If he had lived, Dr. Martin Luther King Jr. would have turned 78 on Monday. This weekend, many celebrated the life he lived before it was cut short. At a service in his honor, the words of Dr. King resonated at Shove Chapel, Sunday, where Jeff Warren brought his family for 2 reasons.
"For the kids to learn, and for us to remember," said Warren. "It's important they know about the civil rights movement, and the sacrifices made by those involved-- this generation needs to know."
That generation includes Warren's young son, Hunter, who may never know the suffering endured during King's lifetime, but knows what came of it.
"It fixed a lot of things," said Hunter Warren. "It was so they wouldn't get hurt anymore and so they could sit in the front of the bus."
But are we as a nation still living King's dream?
"I don't think we've lost sight of his dream," said Ceremony Chairman James Sauls. "But I think we've lost the commitment to his dream."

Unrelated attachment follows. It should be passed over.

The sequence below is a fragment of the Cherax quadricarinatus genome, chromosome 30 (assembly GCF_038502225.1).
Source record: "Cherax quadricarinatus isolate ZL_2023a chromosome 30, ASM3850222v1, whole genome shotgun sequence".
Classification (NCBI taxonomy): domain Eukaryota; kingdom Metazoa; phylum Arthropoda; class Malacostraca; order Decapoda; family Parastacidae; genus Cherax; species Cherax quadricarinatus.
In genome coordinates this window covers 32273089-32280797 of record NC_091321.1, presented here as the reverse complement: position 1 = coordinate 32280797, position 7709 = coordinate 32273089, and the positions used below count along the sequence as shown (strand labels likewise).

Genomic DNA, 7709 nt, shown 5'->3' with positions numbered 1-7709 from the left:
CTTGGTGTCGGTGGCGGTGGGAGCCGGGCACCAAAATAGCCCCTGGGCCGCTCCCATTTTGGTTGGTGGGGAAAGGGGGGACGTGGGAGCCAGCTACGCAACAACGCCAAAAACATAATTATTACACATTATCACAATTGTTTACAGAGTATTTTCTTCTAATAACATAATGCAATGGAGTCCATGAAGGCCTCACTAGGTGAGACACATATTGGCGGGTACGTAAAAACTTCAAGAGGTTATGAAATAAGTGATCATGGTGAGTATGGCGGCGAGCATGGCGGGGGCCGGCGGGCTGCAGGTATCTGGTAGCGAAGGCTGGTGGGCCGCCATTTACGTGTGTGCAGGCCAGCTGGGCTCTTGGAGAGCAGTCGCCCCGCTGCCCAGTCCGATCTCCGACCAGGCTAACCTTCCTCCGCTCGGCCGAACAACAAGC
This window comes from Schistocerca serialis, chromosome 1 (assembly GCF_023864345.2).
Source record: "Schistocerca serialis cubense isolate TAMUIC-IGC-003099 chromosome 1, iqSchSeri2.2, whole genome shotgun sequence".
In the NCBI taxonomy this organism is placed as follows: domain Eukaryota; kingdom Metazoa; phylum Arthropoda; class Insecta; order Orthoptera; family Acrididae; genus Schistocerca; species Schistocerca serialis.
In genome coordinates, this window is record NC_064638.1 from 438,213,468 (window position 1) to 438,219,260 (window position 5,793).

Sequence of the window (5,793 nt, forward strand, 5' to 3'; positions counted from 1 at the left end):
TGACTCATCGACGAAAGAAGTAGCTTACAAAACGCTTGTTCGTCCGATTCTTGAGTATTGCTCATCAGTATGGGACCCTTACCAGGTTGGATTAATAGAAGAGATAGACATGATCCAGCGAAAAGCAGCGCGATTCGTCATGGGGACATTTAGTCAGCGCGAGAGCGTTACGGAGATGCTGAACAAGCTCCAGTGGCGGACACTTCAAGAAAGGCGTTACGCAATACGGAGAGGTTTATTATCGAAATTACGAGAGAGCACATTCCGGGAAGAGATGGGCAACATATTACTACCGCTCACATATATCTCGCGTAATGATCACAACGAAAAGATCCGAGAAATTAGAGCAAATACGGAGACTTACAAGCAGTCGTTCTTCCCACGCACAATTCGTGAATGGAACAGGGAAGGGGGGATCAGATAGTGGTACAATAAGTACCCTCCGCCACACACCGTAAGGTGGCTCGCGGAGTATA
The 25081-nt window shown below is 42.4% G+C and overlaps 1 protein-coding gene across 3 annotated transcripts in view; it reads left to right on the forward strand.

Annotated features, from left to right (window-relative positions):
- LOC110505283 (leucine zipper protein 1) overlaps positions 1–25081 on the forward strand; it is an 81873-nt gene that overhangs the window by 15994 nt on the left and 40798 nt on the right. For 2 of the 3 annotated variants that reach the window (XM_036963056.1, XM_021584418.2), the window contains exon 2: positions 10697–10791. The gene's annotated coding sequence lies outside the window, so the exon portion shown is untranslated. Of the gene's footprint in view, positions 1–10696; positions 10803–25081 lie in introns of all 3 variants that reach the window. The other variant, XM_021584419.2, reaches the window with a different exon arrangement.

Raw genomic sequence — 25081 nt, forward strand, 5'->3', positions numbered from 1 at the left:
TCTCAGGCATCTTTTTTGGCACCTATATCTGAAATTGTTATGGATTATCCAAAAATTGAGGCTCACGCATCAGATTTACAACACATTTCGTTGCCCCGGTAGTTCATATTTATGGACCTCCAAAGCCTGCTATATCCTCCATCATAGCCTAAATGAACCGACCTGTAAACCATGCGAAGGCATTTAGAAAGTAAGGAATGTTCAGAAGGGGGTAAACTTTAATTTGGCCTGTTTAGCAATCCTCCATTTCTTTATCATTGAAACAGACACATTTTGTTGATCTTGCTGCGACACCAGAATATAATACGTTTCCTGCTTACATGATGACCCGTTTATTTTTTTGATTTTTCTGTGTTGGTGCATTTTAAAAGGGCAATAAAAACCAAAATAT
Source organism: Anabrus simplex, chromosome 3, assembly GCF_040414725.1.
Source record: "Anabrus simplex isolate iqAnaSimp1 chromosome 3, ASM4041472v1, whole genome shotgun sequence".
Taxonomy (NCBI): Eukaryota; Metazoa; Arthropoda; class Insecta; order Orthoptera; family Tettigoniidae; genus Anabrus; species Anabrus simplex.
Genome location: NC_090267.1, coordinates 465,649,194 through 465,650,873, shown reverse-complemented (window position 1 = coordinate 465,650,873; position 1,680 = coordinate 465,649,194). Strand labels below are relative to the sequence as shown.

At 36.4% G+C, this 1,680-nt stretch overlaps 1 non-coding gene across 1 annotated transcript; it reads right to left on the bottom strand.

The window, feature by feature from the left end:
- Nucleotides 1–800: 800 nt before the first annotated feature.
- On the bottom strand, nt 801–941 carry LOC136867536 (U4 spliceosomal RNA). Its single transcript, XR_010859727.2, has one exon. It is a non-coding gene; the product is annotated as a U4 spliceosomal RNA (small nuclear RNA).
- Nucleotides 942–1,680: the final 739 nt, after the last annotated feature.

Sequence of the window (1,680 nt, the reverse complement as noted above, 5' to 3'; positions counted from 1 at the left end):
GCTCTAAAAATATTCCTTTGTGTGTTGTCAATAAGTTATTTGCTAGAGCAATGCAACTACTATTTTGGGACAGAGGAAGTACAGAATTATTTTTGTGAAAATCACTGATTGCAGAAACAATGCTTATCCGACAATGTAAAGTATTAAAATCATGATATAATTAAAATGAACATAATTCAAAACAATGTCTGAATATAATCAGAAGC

Sauls heard King speak at the Birmingham March. He says if King were alive today, he'd be proud of how our nation has progressed, but just as determined to make things better.
"There are still pockets in our society where people are still being treated unfairly in the courts, on the streets, and in housing areas."
He says King's message was fundamental-- peace, liberty, and justice for all, regardless of race, color, creed. It was his dream-- a dream that lives on, in the hearts of those who refuse to let it die.
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